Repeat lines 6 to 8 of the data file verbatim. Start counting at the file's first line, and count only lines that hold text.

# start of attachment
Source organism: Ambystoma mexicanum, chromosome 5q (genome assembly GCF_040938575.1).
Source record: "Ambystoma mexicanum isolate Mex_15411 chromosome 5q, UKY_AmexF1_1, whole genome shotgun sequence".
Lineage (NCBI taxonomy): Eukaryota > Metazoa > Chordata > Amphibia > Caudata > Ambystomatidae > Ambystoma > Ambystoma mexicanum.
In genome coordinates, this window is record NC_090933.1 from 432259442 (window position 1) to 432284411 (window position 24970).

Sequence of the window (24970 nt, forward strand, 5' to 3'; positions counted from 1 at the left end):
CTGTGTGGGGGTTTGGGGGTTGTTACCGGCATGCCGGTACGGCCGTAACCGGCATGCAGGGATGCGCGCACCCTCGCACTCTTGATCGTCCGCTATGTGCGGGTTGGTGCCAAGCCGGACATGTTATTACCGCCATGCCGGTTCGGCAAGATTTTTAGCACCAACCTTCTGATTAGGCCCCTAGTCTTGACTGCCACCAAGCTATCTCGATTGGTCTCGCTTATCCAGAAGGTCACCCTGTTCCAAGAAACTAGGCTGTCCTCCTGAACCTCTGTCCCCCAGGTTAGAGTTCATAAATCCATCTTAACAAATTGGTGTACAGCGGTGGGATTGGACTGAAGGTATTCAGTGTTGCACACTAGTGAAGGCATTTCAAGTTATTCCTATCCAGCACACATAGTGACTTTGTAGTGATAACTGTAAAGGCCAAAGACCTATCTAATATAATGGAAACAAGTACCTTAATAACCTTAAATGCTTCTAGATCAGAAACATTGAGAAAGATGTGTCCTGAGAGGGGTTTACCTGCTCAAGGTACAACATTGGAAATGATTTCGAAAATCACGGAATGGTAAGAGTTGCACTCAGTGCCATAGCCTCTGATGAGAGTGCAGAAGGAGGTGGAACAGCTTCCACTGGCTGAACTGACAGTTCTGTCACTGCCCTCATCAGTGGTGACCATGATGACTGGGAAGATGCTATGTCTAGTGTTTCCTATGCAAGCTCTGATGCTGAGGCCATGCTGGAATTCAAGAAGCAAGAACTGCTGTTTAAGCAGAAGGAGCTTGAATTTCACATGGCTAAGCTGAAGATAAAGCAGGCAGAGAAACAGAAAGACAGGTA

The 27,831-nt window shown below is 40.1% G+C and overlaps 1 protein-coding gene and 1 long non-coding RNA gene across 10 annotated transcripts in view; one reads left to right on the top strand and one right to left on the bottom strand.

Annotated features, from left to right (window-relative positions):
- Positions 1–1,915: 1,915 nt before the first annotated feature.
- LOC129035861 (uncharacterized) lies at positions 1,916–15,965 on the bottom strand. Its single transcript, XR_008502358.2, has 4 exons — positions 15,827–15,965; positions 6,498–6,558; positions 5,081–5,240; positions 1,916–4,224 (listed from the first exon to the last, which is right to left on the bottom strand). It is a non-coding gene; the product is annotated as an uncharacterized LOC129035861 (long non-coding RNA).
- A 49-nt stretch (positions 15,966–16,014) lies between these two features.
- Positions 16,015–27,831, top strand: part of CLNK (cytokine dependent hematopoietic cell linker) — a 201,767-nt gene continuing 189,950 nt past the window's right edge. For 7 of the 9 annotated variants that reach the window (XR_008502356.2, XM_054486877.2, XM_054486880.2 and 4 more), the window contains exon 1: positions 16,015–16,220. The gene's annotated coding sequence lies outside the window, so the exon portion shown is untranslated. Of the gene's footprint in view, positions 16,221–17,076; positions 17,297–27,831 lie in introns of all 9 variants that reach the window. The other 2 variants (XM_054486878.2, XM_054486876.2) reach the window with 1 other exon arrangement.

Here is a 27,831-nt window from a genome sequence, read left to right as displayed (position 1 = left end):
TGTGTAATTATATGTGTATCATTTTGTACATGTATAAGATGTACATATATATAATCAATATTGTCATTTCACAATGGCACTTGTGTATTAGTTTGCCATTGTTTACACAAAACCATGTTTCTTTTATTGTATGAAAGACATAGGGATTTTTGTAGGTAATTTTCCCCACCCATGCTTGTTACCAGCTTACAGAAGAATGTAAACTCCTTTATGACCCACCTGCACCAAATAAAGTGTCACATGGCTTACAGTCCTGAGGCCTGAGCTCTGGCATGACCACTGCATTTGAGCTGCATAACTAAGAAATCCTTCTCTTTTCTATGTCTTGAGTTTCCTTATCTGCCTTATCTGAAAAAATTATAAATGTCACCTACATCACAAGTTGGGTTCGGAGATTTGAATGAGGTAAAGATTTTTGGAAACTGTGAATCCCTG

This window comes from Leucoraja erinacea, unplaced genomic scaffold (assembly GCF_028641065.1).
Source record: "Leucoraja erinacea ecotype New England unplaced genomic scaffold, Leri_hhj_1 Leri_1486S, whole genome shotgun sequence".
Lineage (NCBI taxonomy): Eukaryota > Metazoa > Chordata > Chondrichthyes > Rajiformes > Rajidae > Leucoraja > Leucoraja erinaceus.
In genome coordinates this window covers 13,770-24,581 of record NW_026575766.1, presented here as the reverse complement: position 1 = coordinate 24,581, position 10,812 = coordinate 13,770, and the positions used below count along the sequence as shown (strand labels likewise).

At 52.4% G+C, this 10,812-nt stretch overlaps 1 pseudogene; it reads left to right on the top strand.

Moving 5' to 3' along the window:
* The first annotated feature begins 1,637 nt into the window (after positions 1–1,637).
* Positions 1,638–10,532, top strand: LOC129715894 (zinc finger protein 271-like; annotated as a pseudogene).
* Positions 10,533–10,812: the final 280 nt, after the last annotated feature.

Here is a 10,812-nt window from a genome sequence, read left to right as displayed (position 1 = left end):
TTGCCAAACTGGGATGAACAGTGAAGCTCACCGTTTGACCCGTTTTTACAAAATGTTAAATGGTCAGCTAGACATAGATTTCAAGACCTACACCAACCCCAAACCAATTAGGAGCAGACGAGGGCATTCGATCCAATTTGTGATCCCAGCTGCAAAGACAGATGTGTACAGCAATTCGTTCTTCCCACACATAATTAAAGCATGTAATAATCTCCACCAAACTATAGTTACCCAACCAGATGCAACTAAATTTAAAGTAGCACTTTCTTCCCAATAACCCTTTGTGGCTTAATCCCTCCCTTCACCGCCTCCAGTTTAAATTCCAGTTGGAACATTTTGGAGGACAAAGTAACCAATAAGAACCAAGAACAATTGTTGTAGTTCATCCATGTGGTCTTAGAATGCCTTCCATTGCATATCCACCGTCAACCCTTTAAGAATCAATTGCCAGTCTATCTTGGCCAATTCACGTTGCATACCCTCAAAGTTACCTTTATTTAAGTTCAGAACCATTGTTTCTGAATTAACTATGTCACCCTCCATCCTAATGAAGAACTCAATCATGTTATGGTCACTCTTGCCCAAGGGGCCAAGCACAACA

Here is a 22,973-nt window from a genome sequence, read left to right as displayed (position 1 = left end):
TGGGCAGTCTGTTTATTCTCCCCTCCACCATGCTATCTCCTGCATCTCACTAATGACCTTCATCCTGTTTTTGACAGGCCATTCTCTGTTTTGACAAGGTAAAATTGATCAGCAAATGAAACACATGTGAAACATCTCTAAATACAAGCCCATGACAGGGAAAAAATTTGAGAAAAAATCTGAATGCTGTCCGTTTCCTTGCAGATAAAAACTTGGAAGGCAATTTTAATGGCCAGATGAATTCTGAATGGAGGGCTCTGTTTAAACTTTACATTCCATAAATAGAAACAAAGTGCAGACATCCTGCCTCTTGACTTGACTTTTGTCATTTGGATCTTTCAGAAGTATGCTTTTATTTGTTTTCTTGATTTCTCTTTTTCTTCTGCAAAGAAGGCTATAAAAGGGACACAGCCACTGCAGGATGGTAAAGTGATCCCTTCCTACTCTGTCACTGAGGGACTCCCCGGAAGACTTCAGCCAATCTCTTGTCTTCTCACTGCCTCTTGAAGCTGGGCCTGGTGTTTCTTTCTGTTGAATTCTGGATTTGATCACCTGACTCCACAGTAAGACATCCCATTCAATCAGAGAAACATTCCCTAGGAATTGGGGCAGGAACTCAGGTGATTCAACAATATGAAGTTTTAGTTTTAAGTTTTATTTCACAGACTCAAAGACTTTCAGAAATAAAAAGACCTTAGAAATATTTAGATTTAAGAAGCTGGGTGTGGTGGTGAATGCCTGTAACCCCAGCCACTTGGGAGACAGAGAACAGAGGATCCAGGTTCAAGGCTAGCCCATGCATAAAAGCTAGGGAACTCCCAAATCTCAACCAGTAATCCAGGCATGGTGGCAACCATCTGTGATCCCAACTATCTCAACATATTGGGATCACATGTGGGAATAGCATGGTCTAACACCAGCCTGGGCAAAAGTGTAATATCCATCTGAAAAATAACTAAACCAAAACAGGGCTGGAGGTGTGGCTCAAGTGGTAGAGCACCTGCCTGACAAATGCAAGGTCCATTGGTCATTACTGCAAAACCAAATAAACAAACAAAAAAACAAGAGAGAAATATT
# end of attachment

CTGTGTGGGGGTTTGGGGGTTGTTACCGGCATGCCGGTACGGCCGTAACCGGCATGCAGGGATGCGCGCACCCTCGCACTCTTGATCGTCCGCTATGTGCGGGTTGGTGCCAAGCCGGACATGTTATTACCGCCATGCCGGTTCGGCAAGATTTTTAGCACCAACCTTCTGATTAGGCCCCTAGTCTTGACTGCCACCAAGCTATCTCGATTGGTCTCGCTTATCCAGAAGGTCACCCTGTTCCAAGAAACTAGGCTGTCCTCCTGAACCTCTGTCCCCCAGGTTAGAGTTCATAAATCCATCTTAACAAATTGGTGTACAGCGGTGGGATTGGACTGAAGGTATTCAGTGTTGCACACTAGTGAAGGCATTTCAAGTTATTCCTATCCAGCACACATAGTGACTTTGTAGTGATAACTGTAAAGGCCAAAGACCTATCTAATATAATGGAAACAAGTACCTTAATAACCTTAAATGCTTCTAGATCAGAAACATTGAGAAAGATGTGTCCTGAGAGGGGTTTACCTGCTCAAGGTACAACATTGGAAATGATTTCGAAAATCACGGAATGGTAAGAGTTGCACTCAGTGCCATAGCCTCTGATGAGAGTGCAGAAGGAGGTGGAACAGCTTCCACTGGCTGAACTGACAGTTCTGTCACTGCCCTCATCAGTGGTGACCATGATGACTGGGAAGATGCTATGTCTAGTGTTTCCTATGCAAGCTCTGATGCTGAGGCCATGCTGGAATTCAAGAAGCAAGAACTGCTGTTTAAGCAGAAGGAGCTTGAATTTCACATGGCTAAGCTGAAGATAAAGCAGGCAGAGAAACAGAAAGACAGGTA

The 27,831-nt window shown below is 40.1% G+C and overlaps 1 protein-coding gene and 1 long non-coding RNA gene across 10 annotated transcripts in view; one reads left to right on the top strand and one right to left on the bottom strand.

Annotated features, from left to right (window-relative positions):